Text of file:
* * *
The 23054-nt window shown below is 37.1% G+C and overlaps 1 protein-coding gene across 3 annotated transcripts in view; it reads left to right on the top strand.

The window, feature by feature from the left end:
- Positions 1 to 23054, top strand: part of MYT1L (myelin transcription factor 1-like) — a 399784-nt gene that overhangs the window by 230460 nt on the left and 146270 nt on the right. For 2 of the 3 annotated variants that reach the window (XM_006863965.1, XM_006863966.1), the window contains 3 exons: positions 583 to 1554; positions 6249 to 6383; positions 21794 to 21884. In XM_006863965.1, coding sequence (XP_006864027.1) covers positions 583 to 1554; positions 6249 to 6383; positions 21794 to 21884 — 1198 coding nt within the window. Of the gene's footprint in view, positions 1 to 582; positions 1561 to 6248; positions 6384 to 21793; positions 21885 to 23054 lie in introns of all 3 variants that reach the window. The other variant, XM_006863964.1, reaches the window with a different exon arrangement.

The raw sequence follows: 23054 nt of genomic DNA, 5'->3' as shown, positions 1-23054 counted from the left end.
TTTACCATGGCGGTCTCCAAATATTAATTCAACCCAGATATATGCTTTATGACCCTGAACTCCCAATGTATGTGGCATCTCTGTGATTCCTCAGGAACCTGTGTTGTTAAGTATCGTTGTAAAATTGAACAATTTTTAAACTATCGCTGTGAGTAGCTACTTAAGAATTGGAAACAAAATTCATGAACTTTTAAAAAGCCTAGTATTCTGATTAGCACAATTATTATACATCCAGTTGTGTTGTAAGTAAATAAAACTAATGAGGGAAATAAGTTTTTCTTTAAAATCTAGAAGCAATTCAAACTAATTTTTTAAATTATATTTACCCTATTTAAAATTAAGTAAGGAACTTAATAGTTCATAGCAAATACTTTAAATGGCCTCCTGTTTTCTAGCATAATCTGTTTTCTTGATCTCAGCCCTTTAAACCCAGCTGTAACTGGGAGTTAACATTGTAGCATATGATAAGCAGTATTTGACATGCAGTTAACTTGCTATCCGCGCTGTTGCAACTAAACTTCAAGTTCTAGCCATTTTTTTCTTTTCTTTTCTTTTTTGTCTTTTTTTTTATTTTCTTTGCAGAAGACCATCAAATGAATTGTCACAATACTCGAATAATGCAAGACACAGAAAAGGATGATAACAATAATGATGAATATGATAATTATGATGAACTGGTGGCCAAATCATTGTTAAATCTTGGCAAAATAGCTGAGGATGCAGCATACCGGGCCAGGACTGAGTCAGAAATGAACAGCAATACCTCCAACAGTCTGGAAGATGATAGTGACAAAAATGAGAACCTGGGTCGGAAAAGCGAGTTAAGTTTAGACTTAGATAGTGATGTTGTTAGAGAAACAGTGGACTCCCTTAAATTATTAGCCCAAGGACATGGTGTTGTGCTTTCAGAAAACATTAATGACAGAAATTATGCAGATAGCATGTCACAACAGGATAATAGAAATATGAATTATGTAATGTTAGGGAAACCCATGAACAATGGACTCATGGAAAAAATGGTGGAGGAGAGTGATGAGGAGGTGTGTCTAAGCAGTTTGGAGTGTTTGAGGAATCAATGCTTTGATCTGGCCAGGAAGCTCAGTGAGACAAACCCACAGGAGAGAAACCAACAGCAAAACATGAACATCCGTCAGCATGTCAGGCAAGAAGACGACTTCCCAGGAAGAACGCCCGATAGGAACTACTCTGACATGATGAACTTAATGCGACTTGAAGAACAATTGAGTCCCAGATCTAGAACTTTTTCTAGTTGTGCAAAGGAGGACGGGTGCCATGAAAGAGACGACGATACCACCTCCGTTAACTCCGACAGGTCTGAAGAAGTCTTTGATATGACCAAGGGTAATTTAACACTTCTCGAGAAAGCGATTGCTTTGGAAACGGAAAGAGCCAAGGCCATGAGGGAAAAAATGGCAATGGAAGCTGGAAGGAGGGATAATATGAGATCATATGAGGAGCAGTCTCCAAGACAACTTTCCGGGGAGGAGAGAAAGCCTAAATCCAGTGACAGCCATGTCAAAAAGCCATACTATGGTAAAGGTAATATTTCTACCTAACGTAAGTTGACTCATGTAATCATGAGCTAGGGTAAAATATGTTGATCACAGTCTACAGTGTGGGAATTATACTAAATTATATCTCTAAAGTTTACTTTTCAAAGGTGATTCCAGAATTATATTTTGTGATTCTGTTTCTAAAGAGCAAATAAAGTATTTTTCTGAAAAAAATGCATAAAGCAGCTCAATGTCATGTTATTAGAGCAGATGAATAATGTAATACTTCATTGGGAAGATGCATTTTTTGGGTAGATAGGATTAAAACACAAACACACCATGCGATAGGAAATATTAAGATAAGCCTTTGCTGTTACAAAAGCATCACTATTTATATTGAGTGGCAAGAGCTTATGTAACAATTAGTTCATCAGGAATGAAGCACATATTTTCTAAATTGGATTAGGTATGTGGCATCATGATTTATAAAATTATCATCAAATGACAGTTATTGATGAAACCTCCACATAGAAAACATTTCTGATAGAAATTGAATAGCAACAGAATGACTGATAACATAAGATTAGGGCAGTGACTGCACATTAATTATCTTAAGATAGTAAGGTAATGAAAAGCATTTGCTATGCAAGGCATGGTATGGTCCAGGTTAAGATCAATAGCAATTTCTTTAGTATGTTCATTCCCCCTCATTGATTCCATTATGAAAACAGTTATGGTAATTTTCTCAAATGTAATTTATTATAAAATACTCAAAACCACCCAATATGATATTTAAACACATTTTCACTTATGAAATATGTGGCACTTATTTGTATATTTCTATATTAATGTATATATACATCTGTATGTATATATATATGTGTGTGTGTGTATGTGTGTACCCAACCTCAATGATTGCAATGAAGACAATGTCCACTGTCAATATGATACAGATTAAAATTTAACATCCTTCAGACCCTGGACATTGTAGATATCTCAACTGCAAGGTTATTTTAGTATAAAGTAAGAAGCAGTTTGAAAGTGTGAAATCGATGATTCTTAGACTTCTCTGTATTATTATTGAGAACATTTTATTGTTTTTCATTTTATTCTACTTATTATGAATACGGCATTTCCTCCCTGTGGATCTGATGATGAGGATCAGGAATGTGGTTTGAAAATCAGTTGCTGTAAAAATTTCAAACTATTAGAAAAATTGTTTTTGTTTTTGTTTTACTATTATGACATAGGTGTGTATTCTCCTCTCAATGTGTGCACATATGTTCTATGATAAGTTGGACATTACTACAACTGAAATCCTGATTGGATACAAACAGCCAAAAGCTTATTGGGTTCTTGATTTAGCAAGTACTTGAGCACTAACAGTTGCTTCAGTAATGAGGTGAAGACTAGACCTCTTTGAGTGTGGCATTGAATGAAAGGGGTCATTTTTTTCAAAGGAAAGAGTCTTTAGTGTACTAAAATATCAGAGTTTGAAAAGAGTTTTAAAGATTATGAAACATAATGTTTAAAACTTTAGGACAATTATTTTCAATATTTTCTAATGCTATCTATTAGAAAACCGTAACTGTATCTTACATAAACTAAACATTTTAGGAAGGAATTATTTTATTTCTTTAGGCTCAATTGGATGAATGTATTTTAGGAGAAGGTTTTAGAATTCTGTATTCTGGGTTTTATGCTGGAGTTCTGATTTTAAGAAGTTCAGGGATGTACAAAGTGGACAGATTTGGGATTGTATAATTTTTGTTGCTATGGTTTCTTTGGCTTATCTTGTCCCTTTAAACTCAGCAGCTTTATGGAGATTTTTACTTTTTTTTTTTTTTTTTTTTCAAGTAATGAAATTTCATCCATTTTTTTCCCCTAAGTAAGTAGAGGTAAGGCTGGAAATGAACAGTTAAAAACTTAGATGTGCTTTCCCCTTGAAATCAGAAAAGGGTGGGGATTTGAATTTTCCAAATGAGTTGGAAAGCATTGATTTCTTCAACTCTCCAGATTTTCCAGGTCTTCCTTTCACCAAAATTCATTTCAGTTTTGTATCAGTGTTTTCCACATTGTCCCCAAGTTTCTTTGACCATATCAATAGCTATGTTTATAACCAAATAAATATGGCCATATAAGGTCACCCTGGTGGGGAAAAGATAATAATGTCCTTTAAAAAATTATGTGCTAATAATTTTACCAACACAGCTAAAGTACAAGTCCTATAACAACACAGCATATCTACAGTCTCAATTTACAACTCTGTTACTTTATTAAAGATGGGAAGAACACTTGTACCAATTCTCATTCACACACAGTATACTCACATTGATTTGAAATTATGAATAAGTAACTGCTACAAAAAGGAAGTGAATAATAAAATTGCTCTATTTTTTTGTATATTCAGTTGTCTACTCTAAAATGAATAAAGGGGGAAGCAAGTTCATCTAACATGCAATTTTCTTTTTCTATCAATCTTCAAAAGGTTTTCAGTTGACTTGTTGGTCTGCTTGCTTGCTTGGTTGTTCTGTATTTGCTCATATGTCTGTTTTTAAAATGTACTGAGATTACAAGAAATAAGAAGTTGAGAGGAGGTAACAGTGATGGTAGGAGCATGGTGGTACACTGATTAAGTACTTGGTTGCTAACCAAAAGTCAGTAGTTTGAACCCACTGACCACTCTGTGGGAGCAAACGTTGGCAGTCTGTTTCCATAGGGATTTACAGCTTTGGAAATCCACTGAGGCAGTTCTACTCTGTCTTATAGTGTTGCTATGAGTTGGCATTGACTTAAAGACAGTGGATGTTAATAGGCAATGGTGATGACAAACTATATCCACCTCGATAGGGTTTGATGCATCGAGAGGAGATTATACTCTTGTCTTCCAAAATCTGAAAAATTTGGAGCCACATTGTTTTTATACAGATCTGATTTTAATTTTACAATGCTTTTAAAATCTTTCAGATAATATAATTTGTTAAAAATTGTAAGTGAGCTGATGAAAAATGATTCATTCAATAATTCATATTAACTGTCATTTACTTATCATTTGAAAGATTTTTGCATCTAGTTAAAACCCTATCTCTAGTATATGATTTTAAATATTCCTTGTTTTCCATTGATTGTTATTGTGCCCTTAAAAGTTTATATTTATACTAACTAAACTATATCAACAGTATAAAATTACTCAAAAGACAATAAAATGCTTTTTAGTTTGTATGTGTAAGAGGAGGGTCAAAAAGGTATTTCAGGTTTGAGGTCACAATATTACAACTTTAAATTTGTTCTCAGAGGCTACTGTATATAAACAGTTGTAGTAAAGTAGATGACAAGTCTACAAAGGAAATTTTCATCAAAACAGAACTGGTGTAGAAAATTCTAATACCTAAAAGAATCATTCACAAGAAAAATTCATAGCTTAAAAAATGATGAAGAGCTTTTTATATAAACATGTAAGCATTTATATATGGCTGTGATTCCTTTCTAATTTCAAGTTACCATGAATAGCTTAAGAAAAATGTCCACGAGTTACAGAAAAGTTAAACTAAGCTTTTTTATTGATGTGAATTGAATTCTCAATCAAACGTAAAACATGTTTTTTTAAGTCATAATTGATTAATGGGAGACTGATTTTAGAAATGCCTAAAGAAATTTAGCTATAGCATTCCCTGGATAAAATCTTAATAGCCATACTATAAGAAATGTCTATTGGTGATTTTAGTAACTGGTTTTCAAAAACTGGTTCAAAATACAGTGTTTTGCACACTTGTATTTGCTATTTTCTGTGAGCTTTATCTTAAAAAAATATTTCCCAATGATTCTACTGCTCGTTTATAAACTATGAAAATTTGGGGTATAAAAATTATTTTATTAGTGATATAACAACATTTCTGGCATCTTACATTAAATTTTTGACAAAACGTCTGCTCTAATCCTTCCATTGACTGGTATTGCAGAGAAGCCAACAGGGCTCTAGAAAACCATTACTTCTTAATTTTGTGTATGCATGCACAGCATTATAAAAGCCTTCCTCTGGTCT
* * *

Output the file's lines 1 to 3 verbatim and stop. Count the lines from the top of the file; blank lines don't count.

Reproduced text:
The 23054-nt window shown below is 37.1% G+C and overlaps 1 protein-coding gene across 3 annotated transcripts in view; it reads left to right on the top strand.

The window, feature by feature from the left end:
- Positions 1 to 23054, top strand: part of MYT1L (myelin transcription factor 1-like) — a 399784-nt gene that overhangs the window by 230460 nt on the left and 146270 nt on the right. For 2 of the 3 annotated variants that reach the window (XM_006863965.1, XM_006863966.1), the window contains 3 exons: positions 583 to 1554; positions 6249 to 6383; positions 21794 to 21884. In XM_006863965.1, coding sequence (XP_006864027.1) covers positions 583 to 1554; positions 6249 to 6383; positions 21794 to 21884 — 1198 coding nt within the window. Of the gene's footprint in view, positions 1 to 582; positions 1561 to 6248; positions 6384 to 21793; positions 21885 to 23054 lie in introns of all 3 variants that reach the window. The other variant, XM_006863964.1, reaches the window with a different exon arrangement.